‘Do you have any idea what led to you getting cancer?’ I asked a friend.
'I was completely and utterly overwhelmed with grief,' she replied.
Her grief came first. Then her cancer.
It’s a common tale. Our baggage precedes our cancer.
After my cancer diagnosis, I figured out that in order to give myself the best chance of surviving, I needed to take a long, hard, uncomfortable look at my baggage. Here is some of the baggage I share in my soon-to-be- released memoir, Breastless.
Two when I thought I was going down in water,
Five when I pushed a boy off a slippery slide,
Six when I was forced to eat fish paste sandwiches,
And seven when I refused to apologise.
Eight when I got hair bobbles,
Ten when I guessed the number of jellybeans in the jar,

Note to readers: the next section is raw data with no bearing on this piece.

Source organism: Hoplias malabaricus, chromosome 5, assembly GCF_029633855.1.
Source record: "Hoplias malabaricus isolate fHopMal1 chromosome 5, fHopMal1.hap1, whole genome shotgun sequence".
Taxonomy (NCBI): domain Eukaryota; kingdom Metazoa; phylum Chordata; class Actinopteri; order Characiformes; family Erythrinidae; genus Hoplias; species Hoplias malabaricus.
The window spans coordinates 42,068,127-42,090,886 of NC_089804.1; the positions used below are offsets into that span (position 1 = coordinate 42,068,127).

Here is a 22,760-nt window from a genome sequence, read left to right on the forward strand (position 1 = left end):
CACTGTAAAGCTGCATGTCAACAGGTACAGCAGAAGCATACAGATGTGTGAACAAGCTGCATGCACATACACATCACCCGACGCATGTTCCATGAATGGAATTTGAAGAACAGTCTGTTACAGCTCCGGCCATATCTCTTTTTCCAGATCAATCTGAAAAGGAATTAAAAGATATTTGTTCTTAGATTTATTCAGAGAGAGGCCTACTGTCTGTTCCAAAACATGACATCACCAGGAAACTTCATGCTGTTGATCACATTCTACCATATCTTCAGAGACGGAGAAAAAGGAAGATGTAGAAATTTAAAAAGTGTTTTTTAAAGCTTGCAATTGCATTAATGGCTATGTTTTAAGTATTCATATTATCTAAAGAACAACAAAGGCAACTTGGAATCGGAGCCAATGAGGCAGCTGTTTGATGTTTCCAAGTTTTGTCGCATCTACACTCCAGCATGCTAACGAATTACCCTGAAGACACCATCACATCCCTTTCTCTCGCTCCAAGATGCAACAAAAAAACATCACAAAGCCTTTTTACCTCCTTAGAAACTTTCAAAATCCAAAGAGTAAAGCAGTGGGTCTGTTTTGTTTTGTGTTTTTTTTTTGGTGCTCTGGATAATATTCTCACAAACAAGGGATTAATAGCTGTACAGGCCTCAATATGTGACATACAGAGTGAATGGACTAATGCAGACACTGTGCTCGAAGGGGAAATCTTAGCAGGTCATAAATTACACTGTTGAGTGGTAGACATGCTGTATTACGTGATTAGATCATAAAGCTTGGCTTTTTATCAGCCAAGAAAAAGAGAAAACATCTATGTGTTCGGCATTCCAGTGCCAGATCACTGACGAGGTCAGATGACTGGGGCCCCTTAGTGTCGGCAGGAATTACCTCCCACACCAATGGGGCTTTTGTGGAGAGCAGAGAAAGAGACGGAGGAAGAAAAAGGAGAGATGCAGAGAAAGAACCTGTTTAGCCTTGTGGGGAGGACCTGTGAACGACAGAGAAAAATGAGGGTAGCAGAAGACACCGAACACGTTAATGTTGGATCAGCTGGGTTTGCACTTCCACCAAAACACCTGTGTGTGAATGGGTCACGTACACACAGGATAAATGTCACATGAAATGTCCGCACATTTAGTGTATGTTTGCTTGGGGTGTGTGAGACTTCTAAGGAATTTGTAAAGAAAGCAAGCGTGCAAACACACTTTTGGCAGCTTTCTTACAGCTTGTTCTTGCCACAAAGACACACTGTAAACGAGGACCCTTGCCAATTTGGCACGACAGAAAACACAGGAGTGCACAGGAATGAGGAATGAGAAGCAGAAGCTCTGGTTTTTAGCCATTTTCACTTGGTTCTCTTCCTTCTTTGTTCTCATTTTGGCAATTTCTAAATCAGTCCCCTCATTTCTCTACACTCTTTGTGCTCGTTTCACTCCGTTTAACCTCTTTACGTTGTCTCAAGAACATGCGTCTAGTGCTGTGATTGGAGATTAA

Eleven when my father showed me the meaning of friendship,
And twelve when I rode a wild brumby.
Thirteen when I learned how to inhale smoke without coughing,
Fourteen when I hung out with the cool group,
Fifteen when I called a nun a ‘fucking bitch',
And eighteen when I got worried about having a flat chest and big feet,
Twenty-five when a young man embarrassed me in a shoe shop,
Twenty-seven when I was given a patchwork quilt,
Twenty-eight when I got cracked nipples,
And thirty when I took a self-defence class.
Thirty-eight when a teenage girl told me she’d been raped by her father,
Forty-five when I noticed that my sister’s voice was changing,
Forty-six when I took my sister to a faith healer,
And forty-seven when I chose to have a big life.
Forty-nine when I cried for my sister,
Fifty-four when I walked the Larapinta Trail,
And went to “Cuspers” for the first time,
And found a thickening in my left breast…
This is my story.